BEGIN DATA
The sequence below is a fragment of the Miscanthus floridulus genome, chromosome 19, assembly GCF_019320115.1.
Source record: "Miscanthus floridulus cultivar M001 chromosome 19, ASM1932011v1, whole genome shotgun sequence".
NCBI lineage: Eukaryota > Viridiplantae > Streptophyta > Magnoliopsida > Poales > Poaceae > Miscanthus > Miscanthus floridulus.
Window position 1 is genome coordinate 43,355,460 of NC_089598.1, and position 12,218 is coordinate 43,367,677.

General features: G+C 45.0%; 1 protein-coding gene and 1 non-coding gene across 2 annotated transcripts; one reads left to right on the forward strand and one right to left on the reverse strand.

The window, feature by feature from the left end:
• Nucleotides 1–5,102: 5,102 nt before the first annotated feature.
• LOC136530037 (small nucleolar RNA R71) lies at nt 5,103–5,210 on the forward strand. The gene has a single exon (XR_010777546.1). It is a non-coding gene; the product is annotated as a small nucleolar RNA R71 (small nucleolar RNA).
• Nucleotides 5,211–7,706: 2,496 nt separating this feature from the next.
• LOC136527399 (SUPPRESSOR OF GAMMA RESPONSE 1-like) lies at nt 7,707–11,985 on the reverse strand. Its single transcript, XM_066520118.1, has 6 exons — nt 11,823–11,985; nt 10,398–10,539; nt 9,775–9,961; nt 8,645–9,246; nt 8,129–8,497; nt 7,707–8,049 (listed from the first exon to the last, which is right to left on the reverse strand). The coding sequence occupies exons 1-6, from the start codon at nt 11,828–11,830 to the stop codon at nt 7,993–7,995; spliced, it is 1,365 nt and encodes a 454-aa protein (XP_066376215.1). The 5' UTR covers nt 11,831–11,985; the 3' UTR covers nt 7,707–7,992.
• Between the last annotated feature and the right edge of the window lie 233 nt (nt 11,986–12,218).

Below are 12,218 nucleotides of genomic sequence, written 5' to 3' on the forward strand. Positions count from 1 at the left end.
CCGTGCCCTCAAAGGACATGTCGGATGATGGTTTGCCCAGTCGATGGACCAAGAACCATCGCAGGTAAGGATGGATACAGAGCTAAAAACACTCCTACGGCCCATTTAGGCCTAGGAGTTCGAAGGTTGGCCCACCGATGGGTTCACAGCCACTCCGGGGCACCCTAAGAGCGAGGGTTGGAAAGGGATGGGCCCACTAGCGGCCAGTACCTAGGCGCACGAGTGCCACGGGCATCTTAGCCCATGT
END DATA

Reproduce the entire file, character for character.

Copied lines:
The sequence below is a fragment of the Miscanthus floridulus genome, chromosome 19, assembly GCF_019320115.1.
Source record: "Miscanthus floridulus cultivar M001 chromosome 19, ASM1932011v1, whole genome shotgun sequence".
NCBI lineage: Eukaryota > Viridiplantae > Streptophyta > Magnoliopsida > Poales > Poaceae > Miscanthus > Miscanthus floridulus.
Window position 1 is genome coordinate 43,355,460 of NC_089598.1, and position 12,218 is coordinate 43,367,677.

General features: G+C 45.0%; 1 protein-coding gene and 1 non-coding gene across 2 annotated transcripts; one reads left to right on the forward strand and one right to left on the reverse strand.

The window, feature by feature from the left end:
• Nucleotides 1–5,102: 5,102 nt before the first annotated feature.
• LOC136530037 (small nucleolar RNA R71) lies at nt 5,103–5,210 on the forward strand. The gene has a single exon (XR_010777546.1). It is a non-coding gene; the product is annotated as a small nucleolar RNA R71 (small nucleolar RNA).
• Nucleotides 5,211–7,706: 2,496 nt separating this feature from the next.
• LOC136527399 (SUPPRESSOR OF GAMMA RESPONSE 1-like) lies at nt 7,707–11,985 on the reverse strand. Its single transcript, XM_066520118.1, has 6 exons — nt 11,823–11,985; nt 10,398–10,539; nt 9,775–9,961; nt 8,645–9,246; nt 8,129–8,497; nt 7,707–8,049 (listed from the first exon to the last, which is right to left on the reverse strand). The coding sequence occupies exons 1-6, from the start codon at nt 11,828–11,830 to the stop codon at nt 7,993–7,995; spliced, it is 1,365 nt and encodes a 454-aa protein (XP_066376215.1). The 5' UTR covers nt 11,831–11,985; the 3' UTR covers nt 7,707–7,992.
• Between the last annotated feature and the right edge of the window lie 233 nt (nt 11,986–12,218).

Below are 12,218 nucleotides of genomic sequence, written 5' to 3' on the forward strand. Positions count from 1 at the left end.
CCGTGCCCTCAAAGGACATGTCGGATGATGGTTTGCCCAGTCGATGGACCAAGAACCATCGCAGGTAAGGATGGATACAGAGCTAAAAACACTCCTACGGCCCATTTAGGCCTAGGAGTTCGAAGGTTGGCCCACCGATGGGTTCACAGCCACTCCGGGGCACCCTAAGAGCGAGGGTTGGAAAGGGATGGGCCCACTAGCGGCCAGTACCTAGGCGCACGAGTGCCACGGGCATCTTAGCCCATGT